On Display: Exercise and Health Science Department

photo of EHS displayThe library is proud to feature the Exercise and Health Science (EHS) department in its latest Bring Your World Into Our World display. From playground balls to CPR mannequins to videos of stage movement and arthroscopic knee surgery (not concurrent, mind you), this display has it all! Interviews with professors Dave Perron and Dana Wilson offer insights into the broad range of material (anatomy & physiology, exercise prescription, coaching, first aid, archery and other sports electives, etc.) studied in EHS classes as well as what graduates can do with an EHS major. Scott Landis (Head Athletic Trainer), Allison Hall (Stage Movement Instructor), Matt Dillard (Assistant Athletic Trainer), and Taylor Hasty (Head Baseball Coach) represent a number of EHS adjuncts that lend valuable practitioners' viewpoints to classroom instruction. 

Walk on over to the library to check out the display; there's never been a better time to get moving!

First Listen to This! Event a Success

Bethany Smith reads while Doug Schott and Danielle Rebman look onOur first Listen to This! event, featuring BC faculty/ staff  members Doug Schott, Bethany Smith, Danielle Rebman, Phil Lestmann, and Jason Glen, was enjoyed by reader and listener alike. Readings ranged from a humorous essay on logic to a portion of Conrad's Heart of Darkness to a chapter from Herriott's All Things Wise and Wonderful. There were both silent tears and peals of laughter. 

Our next Listen to This! event will be Monday, December 5, and will feature area authors KB Ballentine, Bruce Majors, and John Mannone. Make plans now join us! 

You're Invited: National Gaming Day

National Gaming Day is November 12!
The Library will celebrate National Gaming Day on Saturday, November 12, from 6-11pm, with pizza and drinks provided. This event is for faculty, staff, and students.  Last year's National Gaming Day was a hit with students!  Make plans now to join us! 
Right now, we're in the process of gathering games, and we'd appreciate your help. Last year we had an impressive array of board, card, and video games made available by generous faculty and staff. Please consider allowing us to use your games and/ or gaming equipment. Contact Keri-Lynn Paulson by Monday, November 7.

From the Director

Last time I discussed how librarians are often widely interested in broad areas of the liberal arts & sciences. It got me to thinking: are librarians the intellectual nomads on the information landscape? Nahh. We are more like signposts. Signposts are not particularly endearing to most people, though, which would explain why librarians are often ignored. (You know the maxim: an individual sign’s tendency to be ignored is directly proportional to 1) the number of other signs in the vicinity, and 2) the number of words on the sign.) Not that we have an overabundance of librarians anywhere except an American Library Association Conference (last summer’s Annual conference drew 20,186). So why is such a rare, useful commodity so often taken for granted?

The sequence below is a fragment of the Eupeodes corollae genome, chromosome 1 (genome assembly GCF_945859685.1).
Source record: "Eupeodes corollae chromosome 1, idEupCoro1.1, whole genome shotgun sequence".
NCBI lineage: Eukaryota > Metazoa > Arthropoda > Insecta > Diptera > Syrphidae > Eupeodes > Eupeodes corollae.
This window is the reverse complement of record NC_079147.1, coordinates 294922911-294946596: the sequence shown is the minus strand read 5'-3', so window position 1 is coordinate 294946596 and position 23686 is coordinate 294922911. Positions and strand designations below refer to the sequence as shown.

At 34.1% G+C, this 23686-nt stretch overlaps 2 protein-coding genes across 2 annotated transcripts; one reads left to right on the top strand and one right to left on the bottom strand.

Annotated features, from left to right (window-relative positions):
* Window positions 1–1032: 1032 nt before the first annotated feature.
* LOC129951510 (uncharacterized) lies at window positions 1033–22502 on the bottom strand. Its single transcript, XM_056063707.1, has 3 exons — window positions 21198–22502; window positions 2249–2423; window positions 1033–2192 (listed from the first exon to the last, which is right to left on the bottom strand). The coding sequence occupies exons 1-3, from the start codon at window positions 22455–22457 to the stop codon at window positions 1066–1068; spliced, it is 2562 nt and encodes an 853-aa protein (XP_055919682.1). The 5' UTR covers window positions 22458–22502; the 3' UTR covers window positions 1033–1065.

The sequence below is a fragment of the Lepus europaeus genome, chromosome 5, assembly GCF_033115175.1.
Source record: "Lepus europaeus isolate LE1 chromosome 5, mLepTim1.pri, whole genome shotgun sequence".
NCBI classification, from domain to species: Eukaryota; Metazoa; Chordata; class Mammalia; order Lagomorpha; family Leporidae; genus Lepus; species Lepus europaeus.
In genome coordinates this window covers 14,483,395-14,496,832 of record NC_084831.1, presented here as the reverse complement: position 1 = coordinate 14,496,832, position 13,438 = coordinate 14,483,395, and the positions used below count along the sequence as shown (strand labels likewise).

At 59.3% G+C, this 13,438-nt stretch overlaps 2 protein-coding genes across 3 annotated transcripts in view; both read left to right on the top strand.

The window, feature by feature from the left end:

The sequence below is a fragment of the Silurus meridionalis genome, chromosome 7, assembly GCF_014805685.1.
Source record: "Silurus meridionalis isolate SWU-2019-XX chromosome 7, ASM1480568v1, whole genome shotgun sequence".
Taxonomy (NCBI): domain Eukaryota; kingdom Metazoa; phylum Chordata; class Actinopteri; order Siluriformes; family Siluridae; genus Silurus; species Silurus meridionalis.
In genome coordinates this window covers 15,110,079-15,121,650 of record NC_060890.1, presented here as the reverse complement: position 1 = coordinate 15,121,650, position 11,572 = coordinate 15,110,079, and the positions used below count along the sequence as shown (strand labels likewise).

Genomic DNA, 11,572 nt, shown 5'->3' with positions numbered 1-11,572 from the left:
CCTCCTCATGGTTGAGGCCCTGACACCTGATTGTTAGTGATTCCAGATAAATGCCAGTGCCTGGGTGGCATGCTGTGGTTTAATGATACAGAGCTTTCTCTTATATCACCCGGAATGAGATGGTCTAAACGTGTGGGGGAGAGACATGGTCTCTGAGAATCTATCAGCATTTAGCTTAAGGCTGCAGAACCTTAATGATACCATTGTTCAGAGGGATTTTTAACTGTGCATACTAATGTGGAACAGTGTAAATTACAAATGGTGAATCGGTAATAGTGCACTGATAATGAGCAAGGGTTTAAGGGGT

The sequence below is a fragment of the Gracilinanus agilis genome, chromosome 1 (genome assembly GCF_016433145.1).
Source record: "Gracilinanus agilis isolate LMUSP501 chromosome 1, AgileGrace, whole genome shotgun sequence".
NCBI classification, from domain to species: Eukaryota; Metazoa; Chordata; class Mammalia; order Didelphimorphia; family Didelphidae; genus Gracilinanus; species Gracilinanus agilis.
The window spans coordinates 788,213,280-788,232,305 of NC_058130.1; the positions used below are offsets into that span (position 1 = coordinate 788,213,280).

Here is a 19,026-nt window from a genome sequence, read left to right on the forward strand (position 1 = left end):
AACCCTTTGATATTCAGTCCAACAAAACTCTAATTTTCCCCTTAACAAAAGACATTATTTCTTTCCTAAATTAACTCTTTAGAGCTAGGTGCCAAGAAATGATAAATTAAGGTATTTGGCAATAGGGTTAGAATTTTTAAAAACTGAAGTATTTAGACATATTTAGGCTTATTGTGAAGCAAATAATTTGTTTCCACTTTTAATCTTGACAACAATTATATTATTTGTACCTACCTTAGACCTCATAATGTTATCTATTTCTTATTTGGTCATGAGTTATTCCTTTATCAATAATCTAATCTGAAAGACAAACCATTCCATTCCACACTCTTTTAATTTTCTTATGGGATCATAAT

Think of us as mobile technology. You take your cell phone for granted until you need it to call for help because you locked your keys in the car and find that you left it on the nightstand next to your bed this morning. It’s not that there isn’t another solution (wire hangers or slim jims to unlock the door, walking home, breaking the window, etc.). It’s just that these are not the best solutions. You need your cell phone because it puts you in immediate contact with help. Librarians are like that. They put you in immediate (or at least faster) contact with the information you need. The problem is that librarians are not perceived as being cool. The Internet is cool. It seems as if people think, “Why should I bother a librarian to help me look something up in a reference book in ten minutes when I can spend 4 hours on the Internet looking for the same information?”
Now, lest you think that the reason for these musings is that we are feeling underappreciated, nothing could be further from the truth. Indeed, I have felt more appreciated here than at any other position at which I have ever worked. But I did want to introduce you to another way that your friendly librarians can be of help to you faculty members in particular. Read about it in this brief article from the Faculty Focus Oct. 17th newsletter: "For Better Research Assignments, Ask a Librarian." We want to help you help our students learn how to really do good research, so take advantage of us. (How often do you get an invitation like that from anyone?)
Come to think of it, perhaps we in the Bryan College Library are nomads, considering that we are “migrating” to a new integrated library management system, and will be in the process for at least the next several months. We will be giving more details on that as we go along. “Just a-searchin’ for a home, a new system home…”

--Dr. Gary Fitsimmons
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